Careers in Academia – Endings and Beginnings

June 7, 2011
Posted by Jay Livingston

David Rubinstein, professor of sociology, was, by his own account, something of a slacker. Now that he has retired, he’s telling tales out of school (i.e., at the Weekly Standard) about how much he was paid for how little work.

Sure, he didn’t do squat, he seems to have been a lousy teacher. But even though he pranked academia for several decades, and even though he’s standing there, thumbs to ears, waggling his fingers and sticking out his tongue at his former home, I’m ambivalent about lobbing tomatoes at him. You see, I owe my first job, and the prestigious name Princeton on my vita, to a Rubinstein-like professor.

I had finished my third year in grad school and had no more course work to do, just the dissertation. It was a mid-May afternoon, and I was hanging around in the department. The academic business for the semester was over. Almost nobody else was around, and I was chatting with one of the secretaries who I was on good terms with. A call came in. She answered it. I discreetly moved down the hall.

When I came back, she said, “That was John Darley at Princeton. They need an advanced graduate student to be on the faculty. Here’s his number.”

I called back almost immediately. John was the head of the social psychology section of the psychology department. He explained that there was a guy in the department, an older, tenured professor, that they’d been trying to get rid of for years. He taught the minimum, did little or no research, didn’t work with any of the grad students, and spent most of his time in his office on the phone making real estate deals. Finally, he had announced his retirement, leaving the department with a use-it-or-lose-it line and no time to do a real search.

John was calling his old professors looking for a grad student to fill in. I guess I sounded reasonable, for he told me to fly down to Newark, rent a car, and drive to Princeton for an interview. Which I did. The “interview” was a year-end department party, faculty and students drinking and milling around, and I was introduced to them. That was about it.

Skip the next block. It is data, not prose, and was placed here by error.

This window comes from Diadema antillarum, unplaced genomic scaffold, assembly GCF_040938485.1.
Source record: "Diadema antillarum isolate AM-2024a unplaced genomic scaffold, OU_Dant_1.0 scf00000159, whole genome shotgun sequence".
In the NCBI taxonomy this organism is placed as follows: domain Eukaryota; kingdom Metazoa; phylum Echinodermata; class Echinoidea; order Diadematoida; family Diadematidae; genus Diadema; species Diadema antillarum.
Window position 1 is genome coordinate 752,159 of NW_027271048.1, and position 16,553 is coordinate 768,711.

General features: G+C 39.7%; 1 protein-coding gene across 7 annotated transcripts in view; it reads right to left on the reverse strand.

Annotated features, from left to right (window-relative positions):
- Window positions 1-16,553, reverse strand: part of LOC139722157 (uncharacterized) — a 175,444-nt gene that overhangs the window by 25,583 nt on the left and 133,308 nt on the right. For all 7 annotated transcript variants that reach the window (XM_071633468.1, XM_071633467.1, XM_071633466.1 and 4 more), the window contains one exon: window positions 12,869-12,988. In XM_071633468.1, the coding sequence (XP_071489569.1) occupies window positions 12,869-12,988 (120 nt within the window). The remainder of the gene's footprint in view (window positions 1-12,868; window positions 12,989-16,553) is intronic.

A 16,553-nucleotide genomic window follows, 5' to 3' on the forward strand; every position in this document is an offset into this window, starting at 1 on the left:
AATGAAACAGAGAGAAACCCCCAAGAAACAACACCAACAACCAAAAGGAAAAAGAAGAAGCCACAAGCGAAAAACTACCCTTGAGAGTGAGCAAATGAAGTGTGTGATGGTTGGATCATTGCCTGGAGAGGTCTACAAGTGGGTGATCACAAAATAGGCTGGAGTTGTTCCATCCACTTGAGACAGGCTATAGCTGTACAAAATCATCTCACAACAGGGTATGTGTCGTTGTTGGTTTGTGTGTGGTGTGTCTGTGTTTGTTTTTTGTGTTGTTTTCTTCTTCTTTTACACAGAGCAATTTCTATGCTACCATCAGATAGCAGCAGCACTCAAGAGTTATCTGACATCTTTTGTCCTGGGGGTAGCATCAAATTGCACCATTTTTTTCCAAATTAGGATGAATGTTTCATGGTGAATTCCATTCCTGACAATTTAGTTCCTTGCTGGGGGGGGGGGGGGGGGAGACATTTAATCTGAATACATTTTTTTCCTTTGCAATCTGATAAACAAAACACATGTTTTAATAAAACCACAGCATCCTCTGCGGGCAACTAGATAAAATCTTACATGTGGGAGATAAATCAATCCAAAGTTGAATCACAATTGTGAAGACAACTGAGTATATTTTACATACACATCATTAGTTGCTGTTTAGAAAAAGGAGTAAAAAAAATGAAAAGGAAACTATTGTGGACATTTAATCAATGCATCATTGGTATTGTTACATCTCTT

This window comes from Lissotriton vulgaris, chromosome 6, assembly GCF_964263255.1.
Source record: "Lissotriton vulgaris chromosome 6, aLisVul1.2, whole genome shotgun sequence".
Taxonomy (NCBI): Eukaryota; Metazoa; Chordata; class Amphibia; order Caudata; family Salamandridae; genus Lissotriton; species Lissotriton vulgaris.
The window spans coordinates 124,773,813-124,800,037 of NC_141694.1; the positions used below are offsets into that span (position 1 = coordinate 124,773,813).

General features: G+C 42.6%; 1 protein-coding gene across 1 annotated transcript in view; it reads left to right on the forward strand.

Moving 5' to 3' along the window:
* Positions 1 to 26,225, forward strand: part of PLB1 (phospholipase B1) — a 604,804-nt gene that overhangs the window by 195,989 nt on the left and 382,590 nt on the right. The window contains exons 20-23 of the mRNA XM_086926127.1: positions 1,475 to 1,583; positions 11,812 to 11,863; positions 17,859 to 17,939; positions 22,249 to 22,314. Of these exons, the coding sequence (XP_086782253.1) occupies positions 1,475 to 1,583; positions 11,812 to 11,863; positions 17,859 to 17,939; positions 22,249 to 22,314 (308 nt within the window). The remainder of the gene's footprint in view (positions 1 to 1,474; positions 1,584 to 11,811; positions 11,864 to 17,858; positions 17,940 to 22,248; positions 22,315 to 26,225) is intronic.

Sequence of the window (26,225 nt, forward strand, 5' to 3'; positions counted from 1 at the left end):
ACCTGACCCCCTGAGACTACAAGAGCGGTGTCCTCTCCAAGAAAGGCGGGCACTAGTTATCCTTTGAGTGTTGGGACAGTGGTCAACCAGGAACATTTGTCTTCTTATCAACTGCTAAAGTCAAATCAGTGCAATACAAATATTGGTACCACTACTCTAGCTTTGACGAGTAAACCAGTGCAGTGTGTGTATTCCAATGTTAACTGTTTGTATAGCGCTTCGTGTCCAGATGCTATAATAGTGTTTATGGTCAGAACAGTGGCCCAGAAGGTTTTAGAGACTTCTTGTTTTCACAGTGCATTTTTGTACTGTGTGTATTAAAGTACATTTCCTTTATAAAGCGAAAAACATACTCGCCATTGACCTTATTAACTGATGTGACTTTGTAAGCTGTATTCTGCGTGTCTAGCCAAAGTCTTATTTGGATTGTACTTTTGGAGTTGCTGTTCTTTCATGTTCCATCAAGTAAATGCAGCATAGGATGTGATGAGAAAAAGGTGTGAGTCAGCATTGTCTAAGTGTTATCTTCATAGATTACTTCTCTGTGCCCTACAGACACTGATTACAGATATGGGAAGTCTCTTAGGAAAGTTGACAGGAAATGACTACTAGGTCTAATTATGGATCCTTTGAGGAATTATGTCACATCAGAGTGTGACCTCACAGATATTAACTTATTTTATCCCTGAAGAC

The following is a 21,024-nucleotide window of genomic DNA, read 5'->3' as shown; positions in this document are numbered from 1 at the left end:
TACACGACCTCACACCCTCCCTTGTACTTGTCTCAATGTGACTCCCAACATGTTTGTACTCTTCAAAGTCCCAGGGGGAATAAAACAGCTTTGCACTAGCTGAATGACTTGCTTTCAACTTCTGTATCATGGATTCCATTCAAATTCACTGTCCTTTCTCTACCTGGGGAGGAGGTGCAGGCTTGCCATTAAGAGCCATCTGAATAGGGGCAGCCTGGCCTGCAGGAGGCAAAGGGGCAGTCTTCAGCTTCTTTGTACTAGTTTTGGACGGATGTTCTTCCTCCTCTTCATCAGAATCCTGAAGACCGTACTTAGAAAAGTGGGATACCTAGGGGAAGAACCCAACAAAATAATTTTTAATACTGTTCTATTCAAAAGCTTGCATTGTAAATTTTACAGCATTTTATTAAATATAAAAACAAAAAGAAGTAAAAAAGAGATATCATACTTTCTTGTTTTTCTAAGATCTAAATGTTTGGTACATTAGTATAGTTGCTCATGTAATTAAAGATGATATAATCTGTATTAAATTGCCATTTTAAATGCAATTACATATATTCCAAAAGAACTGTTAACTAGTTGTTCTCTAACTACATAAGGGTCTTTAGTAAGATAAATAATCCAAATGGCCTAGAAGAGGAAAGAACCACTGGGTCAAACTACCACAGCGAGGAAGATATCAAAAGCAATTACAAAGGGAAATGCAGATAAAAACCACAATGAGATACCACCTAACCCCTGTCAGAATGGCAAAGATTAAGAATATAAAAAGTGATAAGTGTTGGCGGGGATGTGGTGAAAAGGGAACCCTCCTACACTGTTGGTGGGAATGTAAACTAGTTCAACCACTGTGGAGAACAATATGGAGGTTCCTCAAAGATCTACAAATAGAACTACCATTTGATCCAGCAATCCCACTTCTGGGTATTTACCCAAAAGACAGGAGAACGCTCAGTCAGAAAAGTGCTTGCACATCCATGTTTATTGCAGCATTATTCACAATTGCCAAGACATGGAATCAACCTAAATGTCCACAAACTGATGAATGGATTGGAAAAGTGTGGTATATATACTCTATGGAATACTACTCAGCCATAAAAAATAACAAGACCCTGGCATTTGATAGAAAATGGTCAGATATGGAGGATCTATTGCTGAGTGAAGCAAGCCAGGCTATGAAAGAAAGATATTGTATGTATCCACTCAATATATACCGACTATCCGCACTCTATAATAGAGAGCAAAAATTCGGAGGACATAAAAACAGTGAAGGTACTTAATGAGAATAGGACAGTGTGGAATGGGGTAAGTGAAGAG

A day or two after I had returned to Boston, John called and told me I had the job – a lectureship. I wouldn’t really be teaching. I’d run some “precepts” (discussion sections) – basically what their grad students did. My instructor’s salary was at the bottom of the faculty scale, but it was three times as much as the stipends my fellow grad students got. And if I needed secretarial help (this was way before computers), all I had to do was ask. All told, a sweet deal. I had my own office and plenty of time to work on writing my dissertation. Come to think of it, I was bit like Rubinstein myself, getting pretty good money for not very much work.

I’m not sure what Princeton got out of it except a place-holder for two semesters. It was made clear to me that I needn’t bother entering the real search that they were doing during my time there (though I did attend a couple of the presentations). That was fine with me, for as I got to know what academic psychology was, I realized that I definitely was not a psychologist.

That was my first job in academia – two semesters and out. I held what John referred to as the Folding Chair in Social Psychology.

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